If you’ve ever read the names on a list of lawyer awards and thought, “I am as good, or better!” this article is for you.
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Perhaps you read about other lawyers receiving awards and accolades and think, “Well, I am as good as — or better than — that lawyer. Why did the award go to them?” Sometimes the answer is: Because they went after it.
If you are camped out in your office waiting for someone to contact you with praise, it’s time to wake up.
Tips for Reaping the Rewards of Lawyer Awards
Many lawyer and industry organizations are on the lookout for noteworthy people to invite as speakers, join their exclusive college and receive awards. They publish their criteria in their publications and on their websites.
If you fit the description, swing into action sooner rather than later. It can take a while to put together all the parts.
Seek out colleagues who may be willing to nominate you.
This might be other members of your firm. Sometimes, though, the recommendations must come from multiple people and sometimes they must be from outside your firm.
People are busy. They forget. Face it, you are not their priority. You don’t want to be a nag, but it might take several reminders. One way to get the ball rolling is to offer to ghost-write the nomination.
Be subtle. “I know you’re busy. I can put together a draft for you that you can use as a starting point — or not, whatever you like.” Chances are, assuming they remember at all, your helpful friend will simply send out what you wrote.
But what if they don’t remember?
The most direct way to ensure your nomination gets submitted in complete and timely fashion is to do it yourself. For many awards, self-nomination is fine — even welcome.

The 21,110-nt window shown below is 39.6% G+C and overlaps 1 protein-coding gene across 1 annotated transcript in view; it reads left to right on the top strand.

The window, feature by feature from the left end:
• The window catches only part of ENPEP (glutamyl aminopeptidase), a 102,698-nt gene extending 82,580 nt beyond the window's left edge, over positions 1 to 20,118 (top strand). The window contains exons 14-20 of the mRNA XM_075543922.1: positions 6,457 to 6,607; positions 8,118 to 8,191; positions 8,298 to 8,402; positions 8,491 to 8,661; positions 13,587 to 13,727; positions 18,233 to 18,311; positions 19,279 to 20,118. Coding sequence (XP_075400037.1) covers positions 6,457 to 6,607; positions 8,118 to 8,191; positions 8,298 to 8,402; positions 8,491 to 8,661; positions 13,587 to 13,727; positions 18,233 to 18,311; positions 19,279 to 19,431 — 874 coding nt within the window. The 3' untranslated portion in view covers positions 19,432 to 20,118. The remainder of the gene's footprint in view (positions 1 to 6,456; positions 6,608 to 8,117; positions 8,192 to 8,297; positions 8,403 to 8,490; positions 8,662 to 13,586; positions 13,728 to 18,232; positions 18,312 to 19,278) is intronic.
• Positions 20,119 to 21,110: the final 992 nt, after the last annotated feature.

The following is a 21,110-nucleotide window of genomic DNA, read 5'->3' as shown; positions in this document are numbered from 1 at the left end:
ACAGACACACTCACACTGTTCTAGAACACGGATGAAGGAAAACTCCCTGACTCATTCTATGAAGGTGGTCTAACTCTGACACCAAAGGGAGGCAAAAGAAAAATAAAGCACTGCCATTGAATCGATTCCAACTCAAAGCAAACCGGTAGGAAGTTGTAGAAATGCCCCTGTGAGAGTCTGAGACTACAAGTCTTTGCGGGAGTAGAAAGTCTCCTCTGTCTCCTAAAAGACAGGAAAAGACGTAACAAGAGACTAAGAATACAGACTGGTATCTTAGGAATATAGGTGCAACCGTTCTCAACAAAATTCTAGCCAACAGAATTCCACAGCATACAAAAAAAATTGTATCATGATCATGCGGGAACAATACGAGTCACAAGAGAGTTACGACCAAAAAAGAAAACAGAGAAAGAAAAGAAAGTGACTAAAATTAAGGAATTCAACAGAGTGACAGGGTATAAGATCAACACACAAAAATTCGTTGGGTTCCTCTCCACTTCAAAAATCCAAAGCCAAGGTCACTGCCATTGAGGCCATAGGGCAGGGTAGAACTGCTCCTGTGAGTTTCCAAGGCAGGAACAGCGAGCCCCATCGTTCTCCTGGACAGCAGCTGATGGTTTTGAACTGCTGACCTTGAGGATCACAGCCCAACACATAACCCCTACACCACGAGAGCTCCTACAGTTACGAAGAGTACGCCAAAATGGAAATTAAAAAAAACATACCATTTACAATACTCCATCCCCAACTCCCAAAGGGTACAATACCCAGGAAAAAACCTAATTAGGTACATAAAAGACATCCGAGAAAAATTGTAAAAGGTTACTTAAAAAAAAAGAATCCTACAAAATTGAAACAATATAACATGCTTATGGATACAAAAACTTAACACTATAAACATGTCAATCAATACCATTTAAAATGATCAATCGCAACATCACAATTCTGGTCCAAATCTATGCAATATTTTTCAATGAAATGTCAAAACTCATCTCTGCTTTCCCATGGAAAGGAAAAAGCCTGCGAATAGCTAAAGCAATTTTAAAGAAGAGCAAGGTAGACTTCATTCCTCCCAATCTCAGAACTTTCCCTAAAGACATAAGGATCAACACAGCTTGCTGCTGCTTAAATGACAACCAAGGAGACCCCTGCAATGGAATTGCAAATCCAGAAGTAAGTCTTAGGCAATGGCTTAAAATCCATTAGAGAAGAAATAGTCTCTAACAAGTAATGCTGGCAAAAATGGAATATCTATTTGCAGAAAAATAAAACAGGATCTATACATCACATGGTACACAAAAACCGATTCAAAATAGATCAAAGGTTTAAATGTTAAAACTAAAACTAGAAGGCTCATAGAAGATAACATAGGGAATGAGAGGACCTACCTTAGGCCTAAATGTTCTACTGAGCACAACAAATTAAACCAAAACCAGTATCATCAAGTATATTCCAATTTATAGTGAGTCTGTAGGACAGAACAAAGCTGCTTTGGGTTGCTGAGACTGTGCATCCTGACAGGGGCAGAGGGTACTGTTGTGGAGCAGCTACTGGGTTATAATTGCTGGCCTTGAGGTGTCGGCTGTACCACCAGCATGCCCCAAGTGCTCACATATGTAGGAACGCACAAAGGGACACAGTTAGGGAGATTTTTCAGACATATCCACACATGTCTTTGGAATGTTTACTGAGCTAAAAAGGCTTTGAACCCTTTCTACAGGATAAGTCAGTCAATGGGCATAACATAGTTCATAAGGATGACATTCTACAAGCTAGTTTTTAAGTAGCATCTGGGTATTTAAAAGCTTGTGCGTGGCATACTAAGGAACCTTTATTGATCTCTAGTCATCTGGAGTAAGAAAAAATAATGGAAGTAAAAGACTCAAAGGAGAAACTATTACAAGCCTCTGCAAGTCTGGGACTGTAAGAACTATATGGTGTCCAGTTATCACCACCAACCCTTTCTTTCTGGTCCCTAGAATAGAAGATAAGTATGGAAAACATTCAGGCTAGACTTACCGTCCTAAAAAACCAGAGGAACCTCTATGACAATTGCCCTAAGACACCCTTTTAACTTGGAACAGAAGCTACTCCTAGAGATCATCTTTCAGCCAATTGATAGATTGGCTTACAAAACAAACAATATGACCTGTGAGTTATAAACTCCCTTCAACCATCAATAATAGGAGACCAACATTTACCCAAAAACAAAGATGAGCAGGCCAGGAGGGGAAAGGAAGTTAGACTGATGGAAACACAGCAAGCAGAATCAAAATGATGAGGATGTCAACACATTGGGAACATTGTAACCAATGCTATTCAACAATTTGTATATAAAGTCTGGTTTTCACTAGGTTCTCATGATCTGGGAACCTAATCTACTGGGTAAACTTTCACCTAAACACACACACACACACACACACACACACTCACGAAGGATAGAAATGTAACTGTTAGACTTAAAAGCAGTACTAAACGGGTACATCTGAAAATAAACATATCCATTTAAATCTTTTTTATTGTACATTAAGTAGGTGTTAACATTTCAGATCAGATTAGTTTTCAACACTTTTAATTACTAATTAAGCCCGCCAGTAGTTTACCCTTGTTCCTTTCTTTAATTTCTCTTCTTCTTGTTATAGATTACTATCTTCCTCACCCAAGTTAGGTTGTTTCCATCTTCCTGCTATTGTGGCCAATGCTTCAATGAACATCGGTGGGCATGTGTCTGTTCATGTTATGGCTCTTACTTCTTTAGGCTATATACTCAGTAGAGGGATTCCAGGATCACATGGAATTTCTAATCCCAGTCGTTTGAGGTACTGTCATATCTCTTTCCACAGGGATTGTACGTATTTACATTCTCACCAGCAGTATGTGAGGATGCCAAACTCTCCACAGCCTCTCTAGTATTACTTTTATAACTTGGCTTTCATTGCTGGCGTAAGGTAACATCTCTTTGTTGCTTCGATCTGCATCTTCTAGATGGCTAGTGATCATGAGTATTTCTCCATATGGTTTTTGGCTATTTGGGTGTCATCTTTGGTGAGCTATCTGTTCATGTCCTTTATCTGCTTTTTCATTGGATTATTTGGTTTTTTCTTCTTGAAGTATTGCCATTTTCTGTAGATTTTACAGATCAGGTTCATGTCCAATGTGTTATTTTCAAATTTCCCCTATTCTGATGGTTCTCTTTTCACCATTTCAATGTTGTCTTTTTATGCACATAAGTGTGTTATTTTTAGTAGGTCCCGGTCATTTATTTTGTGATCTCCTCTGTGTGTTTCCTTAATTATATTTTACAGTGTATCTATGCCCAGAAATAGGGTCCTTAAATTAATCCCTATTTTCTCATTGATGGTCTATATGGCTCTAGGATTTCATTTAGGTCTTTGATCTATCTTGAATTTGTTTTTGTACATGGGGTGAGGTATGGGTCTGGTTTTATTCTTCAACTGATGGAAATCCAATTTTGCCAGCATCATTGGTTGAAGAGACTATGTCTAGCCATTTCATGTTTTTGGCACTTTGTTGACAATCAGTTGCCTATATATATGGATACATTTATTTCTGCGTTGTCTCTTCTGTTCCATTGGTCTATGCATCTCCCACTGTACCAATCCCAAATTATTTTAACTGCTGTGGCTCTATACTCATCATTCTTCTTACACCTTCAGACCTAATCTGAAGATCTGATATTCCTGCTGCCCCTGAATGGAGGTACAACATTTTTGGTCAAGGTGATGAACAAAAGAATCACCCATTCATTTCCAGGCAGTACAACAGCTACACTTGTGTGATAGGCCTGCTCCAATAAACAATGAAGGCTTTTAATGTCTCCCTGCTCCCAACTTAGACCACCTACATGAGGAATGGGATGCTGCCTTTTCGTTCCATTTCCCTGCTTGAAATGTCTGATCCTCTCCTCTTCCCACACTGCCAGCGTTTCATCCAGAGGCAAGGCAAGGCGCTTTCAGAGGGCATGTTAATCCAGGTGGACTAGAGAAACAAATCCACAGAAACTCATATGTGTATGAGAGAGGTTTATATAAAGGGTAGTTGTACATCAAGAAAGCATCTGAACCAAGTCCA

I nominated myself for an award. I didn’t win, but reaped many benefits nonetheless. As a nominee, I received complimentary registration for the conference where the award would be conferred. My name tag had a nominee ribbon attached, which was a great conversation starter at networking events. I attended education sessions, met a lot of people, and generally had a great time. Back at the office, I followed up with the people I met.
Maybe you think you don’t have enough experience for an award. While writing this post, I received an email requesting the nomination of any service provider in the commercial insurance sector, including lawyers, for a “Break Out Award.” The prime criterion was to have less than 15 years of industry experience.
Consider buying your way in.
How big a deal is this honor? If you see it as a major step up in your ability to attract high-value cases, you or your firm might consider making a sizable donation to the organization. While no organization admits to conferring an award as a quid pro quo, a donation certainly puts you on their radar. That same email seeking nominations also was looking for sponsors.
I Can’t Do That!
You may feel that nominating yourself is inappropriate. Experts say as many as 75% of all lawyers suffer imposter syndrome.
You can overcome imposter syndrome with some concentrated introspection. Look where you are and how you got here. You’re smart. You ably serve your clients. They and your colleagues express their appreciation for your expertise. You participate in the work of various organizations where your input is important.
Adopt “yes, I can” as your motto, and go after that well-deserved award.
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